TIME's Exclusive Interview with President Obama

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Brooks Kraft / Corbis for TIME

President Barack Obama

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And would a co-op fit that definition?
Well, I think in theory you can imagine a co-operative meeting that definition. Obviously sort of the legal structure of it is less important than practically how can it operate. There are concerns that in the past, attempts at setting up co-ops have not been successful because they just haven't been able to get off the ground; sort of the start-up energy involved may not exist if you're doing a state-by-state co-op effort as opposed to a broad national plan.

But to go to your earlier question, I guess — and I also said at the beginning that it was very important for us to alter delivery systems so that we could reduce costs. And as the process has moved forward, we have further refined those aspects of the system that can be changed to deliver more bang for the buck.

Now, if you look at the results, the 80% of all the various bills that are out there that people have agreed to, reflect our — most of our ideas from the start of this process. So we haven't had trouble in moving the process to most of the things that we want to see in health care, which we think will help the American people have quality, affordable health care.

But the 20% that right now is still the holdup would have been a holdup if we had put forward a plan, hadn't put forward a plan, had left it to Congress, had written it ourselves — because it represents some longstanding ideological divisions in our Congress and, frankly, in our society.

So, let's just take one example, and that is how do you pay for the uninsured who would be receiving some help, some subsidies, through this plan? Very early we identified over $500 billion from Medicare and Medicaid savings, such as the elimination of all the subsidies for Medicare Advantage, that would cover up to two-thirds of the cost of covering the uninsured.

We knew we were going to have a third left. We've put forward what I continue to believe is the most sensible way of financing that final one-third, and that is simply to lower the deductions, the itemized deductions that wealthy individuals can take. That would have covered it.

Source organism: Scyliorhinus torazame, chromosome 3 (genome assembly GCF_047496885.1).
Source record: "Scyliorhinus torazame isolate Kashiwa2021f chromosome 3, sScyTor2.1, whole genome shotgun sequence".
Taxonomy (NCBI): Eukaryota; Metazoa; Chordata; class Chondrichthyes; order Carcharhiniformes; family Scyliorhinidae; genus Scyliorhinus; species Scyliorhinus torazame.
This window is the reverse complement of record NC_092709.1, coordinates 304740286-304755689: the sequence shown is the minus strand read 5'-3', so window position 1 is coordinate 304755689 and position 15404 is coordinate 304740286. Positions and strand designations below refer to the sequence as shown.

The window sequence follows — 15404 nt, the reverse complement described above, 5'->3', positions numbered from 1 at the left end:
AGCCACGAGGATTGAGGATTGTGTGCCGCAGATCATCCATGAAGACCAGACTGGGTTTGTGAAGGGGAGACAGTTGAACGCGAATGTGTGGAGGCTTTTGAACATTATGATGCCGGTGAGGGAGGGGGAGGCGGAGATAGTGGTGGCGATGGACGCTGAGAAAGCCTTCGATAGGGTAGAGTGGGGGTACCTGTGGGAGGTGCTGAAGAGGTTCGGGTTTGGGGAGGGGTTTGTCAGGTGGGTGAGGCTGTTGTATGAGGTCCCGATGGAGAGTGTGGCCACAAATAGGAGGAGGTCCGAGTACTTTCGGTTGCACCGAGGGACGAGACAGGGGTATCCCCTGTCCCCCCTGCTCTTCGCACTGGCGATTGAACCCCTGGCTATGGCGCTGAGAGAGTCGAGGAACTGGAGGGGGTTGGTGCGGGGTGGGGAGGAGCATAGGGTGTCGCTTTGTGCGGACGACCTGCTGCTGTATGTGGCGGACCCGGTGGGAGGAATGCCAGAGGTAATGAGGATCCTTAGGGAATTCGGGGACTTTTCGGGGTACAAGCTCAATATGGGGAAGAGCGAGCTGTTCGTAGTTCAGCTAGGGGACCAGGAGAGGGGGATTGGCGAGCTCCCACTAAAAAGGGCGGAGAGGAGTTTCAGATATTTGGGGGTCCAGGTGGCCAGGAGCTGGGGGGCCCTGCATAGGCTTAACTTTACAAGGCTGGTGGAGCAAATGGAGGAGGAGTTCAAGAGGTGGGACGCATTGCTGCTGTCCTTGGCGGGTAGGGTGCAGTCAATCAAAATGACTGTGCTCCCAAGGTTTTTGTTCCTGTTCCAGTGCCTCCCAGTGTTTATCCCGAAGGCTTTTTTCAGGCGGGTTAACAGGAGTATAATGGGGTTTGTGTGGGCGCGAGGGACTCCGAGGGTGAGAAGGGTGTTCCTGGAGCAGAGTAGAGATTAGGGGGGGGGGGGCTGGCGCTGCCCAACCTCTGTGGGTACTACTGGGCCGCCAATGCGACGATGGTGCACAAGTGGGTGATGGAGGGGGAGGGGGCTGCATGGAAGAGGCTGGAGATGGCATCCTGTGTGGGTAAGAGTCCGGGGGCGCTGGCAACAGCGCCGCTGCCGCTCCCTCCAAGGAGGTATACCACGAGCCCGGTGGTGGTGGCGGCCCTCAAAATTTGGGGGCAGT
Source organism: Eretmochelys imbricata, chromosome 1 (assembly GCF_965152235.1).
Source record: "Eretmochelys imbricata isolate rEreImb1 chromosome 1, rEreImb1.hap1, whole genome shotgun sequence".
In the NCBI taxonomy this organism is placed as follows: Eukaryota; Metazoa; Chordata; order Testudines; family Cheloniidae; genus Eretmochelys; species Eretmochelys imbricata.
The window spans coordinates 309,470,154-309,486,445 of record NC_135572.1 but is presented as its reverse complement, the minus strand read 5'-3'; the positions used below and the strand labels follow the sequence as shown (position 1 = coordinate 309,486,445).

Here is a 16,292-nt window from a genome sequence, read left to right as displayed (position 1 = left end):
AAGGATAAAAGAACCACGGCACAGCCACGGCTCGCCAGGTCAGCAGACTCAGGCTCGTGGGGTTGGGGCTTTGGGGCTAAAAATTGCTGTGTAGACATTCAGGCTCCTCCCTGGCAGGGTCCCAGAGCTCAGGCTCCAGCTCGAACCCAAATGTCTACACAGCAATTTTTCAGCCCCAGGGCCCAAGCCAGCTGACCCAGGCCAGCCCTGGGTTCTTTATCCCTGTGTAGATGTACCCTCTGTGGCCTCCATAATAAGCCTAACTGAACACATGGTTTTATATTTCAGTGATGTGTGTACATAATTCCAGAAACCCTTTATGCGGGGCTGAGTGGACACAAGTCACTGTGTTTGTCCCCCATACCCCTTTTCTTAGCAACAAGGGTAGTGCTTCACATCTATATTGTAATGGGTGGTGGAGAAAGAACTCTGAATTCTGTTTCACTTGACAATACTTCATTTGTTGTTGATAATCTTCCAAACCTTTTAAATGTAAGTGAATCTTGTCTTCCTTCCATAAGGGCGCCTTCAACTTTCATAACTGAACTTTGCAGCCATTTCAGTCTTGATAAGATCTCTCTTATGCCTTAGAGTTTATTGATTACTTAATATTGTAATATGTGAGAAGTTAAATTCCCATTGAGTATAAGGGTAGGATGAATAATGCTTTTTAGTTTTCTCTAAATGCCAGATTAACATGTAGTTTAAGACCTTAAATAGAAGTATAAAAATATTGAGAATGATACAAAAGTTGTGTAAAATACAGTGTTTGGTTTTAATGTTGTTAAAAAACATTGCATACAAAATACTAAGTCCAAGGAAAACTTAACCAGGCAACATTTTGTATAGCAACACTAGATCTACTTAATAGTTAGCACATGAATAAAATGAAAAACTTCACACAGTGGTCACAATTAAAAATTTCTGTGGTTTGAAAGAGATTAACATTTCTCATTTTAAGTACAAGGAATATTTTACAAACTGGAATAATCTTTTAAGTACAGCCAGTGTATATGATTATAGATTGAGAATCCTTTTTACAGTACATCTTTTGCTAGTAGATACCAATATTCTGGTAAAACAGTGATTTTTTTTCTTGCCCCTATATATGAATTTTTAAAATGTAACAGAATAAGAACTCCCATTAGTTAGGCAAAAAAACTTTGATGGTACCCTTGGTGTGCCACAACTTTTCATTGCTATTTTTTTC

Now, we put that forward very early. The fact that that has not yet been adopted I don't think is reflective of me not giving clarity to Congress. It has to do with the fact that members of Congress are skittish about anything involving taxes, even though these are taxes that would not be imposed on anybody making less than $250,000 a year. It's just tough politics. Those are things that people are vulnerable to be attacked on.

The second area where we still haven't arrived at agreement had to do with the public option, and we've already started to discuss that. There is just a — not only an ideological suspicion of the public option on the part of many Republicans, but many of them also saw it as an opportunity to try to resurrect the old scare tactic of government-run health care, socialized medicine, eliminating your ability to choose your own doctor. That was going to exist regardless of whatever tactics we employed.

And then the final part of this, which we knew was always going to be contentious — and I actually think that the way this process has evolved, I like where we are right now but it's still tough — has to do with the issue of how do you bend the cost curve, because you can't say we're going to control cost inflation except nothing changes; something has to change if health care inflation is going to be reduced.

And that was always going to be a wrestling match because even if these are benign changes — changes in how the delivery system works, reimbursing doctors for quality as opposed to quantity, trying to reduce the number of tests, trying to discourage hospitals from readmitting patients, or at least providing them bonuses for getting it right the first time — all those things mean that people are going to have to change their practices.

And when you have a system this large, with this many players involved, it was inevitable that not only would that be contentious but that, again, the public would be suspicious of the possibilities that, well, somehow this means that my doctor is not going to be able to give me what he or she thinks I need.

But isn't that going to happen occasionally or at least that I'm not going to be able to get what I want? I mean —
Well — yes. I mean, here's what I've tried to say. Here's how I've described it, and this is the truth as I see it: There is nothing that — there is nothing that would make you healthier that health reform would prevent you from getting. What we are interested in doing is giving doctors and patients the ability to sort through what's effective and what's not, and not purchase things that don't make any improvements in your health.

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